ECB’s Stournaras: Expect Solid Recovery from 2H, But Pandemic Still a Threat

6 April 2021

By David Barwick – FRANKFURT (Econostream) – The pandemic remains a threat to economic recovery, but various factors support the anticipation of substantial improvement starting in the second half of this year, European Central Bank Governing Council member Yannis Stournaras said Tuesday.

In the Governor’s Annual Report 2020 of the Bank of Greece, which he heads, Stournaras said the rollout of vaccines was ‘crucial to curbing the pandemic and to reopening the economies’, but that in the meanwhile, the pandemic still posed ‘serious risks to public health and to the rebound of economic activity.’

Despite delays in immunisation and still high Covid-19 case numbers, he said, resurgent global demand, fiscal support and favourable financing conditions ‘support expectations for a solid recovery in the EU from the second half of 2021 onwards.’

Citing the ECB’s staff projections calling for euro area growth of 4.0% this year and 4.1% next, Stournaras said these forecasts hinged on faster vaccination, the lifting of lockdown measures, continued fiscal support, the preservation of favourable financing conditions and ‘timely utilisation’ of Next Generation EU recovery fund money.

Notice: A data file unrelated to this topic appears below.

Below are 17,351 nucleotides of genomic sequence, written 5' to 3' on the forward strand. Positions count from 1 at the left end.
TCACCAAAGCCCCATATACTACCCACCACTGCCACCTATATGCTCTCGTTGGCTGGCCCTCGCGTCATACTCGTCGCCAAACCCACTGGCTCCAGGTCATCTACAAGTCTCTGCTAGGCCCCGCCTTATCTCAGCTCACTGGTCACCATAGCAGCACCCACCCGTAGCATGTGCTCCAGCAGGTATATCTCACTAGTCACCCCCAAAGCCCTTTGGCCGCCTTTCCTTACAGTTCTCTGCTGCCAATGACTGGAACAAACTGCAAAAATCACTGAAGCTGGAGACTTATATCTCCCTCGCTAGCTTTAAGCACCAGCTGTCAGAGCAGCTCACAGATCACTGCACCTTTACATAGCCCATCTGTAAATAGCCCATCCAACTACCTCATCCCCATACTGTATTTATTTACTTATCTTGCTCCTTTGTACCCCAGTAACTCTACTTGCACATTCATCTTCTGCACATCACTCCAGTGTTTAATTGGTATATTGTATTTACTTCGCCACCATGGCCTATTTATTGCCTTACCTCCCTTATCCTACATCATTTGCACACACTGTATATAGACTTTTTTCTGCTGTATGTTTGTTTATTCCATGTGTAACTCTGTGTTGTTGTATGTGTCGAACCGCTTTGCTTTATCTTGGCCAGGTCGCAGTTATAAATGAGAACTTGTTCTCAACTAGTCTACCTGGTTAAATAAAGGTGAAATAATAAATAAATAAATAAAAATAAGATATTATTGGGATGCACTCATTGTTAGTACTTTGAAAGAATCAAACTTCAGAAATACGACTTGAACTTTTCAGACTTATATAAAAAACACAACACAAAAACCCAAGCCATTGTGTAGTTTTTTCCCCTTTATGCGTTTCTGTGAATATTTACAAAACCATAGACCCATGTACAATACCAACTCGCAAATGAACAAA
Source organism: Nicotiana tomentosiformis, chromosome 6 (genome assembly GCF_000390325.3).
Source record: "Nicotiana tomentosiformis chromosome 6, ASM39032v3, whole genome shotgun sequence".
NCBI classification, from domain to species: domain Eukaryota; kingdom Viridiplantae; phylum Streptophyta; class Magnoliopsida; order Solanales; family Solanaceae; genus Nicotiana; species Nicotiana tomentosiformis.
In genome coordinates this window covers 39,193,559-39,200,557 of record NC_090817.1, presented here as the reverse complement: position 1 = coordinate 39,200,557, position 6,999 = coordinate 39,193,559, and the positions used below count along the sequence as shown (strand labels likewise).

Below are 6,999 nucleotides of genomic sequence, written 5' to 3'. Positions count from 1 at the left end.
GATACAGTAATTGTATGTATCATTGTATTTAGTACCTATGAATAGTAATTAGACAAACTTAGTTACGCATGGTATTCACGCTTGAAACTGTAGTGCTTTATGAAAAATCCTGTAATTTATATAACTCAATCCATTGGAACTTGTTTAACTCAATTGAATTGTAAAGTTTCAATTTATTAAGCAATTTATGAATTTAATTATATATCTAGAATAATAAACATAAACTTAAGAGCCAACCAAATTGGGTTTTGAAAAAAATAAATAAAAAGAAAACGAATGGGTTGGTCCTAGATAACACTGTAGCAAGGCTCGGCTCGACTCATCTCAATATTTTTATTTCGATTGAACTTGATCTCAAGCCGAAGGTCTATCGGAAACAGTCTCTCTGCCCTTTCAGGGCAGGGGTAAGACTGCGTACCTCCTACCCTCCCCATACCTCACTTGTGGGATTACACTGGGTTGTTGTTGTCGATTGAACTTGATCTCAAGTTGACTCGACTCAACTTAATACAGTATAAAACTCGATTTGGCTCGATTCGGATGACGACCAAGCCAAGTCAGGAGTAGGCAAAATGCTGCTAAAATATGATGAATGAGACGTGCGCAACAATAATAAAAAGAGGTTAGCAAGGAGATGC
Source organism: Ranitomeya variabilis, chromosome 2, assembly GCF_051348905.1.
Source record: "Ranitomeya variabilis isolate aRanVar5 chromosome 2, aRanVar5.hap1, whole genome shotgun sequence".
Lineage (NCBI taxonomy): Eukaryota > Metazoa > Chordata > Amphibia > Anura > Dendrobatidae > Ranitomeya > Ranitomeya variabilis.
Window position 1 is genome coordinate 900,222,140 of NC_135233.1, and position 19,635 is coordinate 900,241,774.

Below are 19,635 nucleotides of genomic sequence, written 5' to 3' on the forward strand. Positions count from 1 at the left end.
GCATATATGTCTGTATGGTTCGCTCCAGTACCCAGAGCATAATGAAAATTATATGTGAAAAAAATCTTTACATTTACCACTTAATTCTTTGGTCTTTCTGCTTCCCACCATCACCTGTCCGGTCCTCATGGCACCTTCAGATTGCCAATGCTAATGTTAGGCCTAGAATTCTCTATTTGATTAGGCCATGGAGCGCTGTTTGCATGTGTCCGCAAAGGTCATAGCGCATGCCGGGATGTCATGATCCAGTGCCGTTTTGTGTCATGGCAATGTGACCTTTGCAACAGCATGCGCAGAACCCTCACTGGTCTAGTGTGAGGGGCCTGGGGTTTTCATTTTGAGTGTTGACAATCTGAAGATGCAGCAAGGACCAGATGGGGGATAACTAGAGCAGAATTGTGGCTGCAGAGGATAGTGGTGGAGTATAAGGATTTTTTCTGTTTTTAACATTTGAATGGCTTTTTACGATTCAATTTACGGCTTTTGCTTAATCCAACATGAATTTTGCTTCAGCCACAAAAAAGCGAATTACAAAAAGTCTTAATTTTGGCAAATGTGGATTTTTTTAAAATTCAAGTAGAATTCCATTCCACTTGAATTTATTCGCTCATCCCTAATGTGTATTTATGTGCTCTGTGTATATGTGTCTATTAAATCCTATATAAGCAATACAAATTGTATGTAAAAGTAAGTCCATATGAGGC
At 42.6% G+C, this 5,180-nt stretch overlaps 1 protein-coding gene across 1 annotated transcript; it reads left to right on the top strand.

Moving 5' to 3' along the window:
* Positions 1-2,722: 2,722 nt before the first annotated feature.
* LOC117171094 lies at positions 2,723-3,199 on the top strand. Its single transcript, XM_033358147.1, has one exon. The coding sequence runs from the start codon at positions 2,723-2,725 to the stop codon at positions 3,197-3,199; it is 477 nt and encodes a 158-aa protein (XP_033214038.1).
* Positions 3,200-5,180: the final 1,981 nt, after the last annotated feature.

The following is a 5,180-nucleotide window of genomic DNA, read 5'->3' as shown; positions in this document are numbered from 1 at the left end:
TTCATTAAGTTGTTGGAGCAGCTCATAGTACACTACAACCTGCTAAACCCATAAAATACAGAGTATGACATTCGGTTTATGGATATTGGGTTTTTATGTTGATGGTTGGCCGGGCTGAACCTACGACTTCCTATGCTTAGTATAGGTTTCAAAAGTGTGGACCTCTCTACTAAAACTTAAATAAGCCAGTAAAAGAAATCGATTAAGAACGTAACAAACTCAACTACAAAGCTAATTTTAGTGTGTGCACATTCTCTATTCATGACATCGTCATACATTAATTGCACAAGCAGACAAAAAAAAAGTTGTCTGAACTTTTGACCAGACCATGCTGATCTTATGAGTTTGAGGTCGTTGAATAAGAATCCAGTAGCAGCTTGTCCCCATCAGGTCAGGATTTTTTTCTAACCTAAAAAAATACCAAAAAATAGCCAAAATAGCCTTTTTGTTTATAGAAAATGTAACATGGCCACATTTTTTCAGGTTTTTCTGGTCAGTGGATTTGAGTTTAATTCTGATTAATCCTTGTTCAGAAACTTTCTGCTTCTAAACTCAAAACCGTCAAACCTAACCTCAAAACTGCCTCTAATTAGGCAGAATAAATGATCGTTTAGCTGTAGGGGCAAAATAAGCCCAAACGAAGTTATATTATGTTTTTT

ECB policy measures and the acceptance of Greek sovereign debt have ‘substantially improved the liquidity situation of the Greek banking system’, he said. However, banking system fallout from the pandemic would be aggravated this year by ‘a new wave of NPLs, as well as an anticipated worsening of the Deferred Tax Credits (DTCs)’, he said.

The Greek central bank sees new NPLs this year of €8 to €10 billion, he said. Besides this and DTCs, Greek banks suffer from low profitability and other challenges that plague banks throughout the euro area, he said.

The EU Stability and Growth Pact needs simpler rules that are ‘more flexible, realistic and operational’, but also needs ‘an enhanced implementation of credible countercyclical fiscal policies and parallel strengthening of automatic stabilisers, with a greater focus on debt sustainability’, he said.

Revising the fiscal rules poses a challenge, he said, but if credible, new rules would give markets confidence. In this context, he proposed dispensing with ‘complex and time-consuming treaty amendment processes’ in favour of ‘only political support at the level of EU leaders.’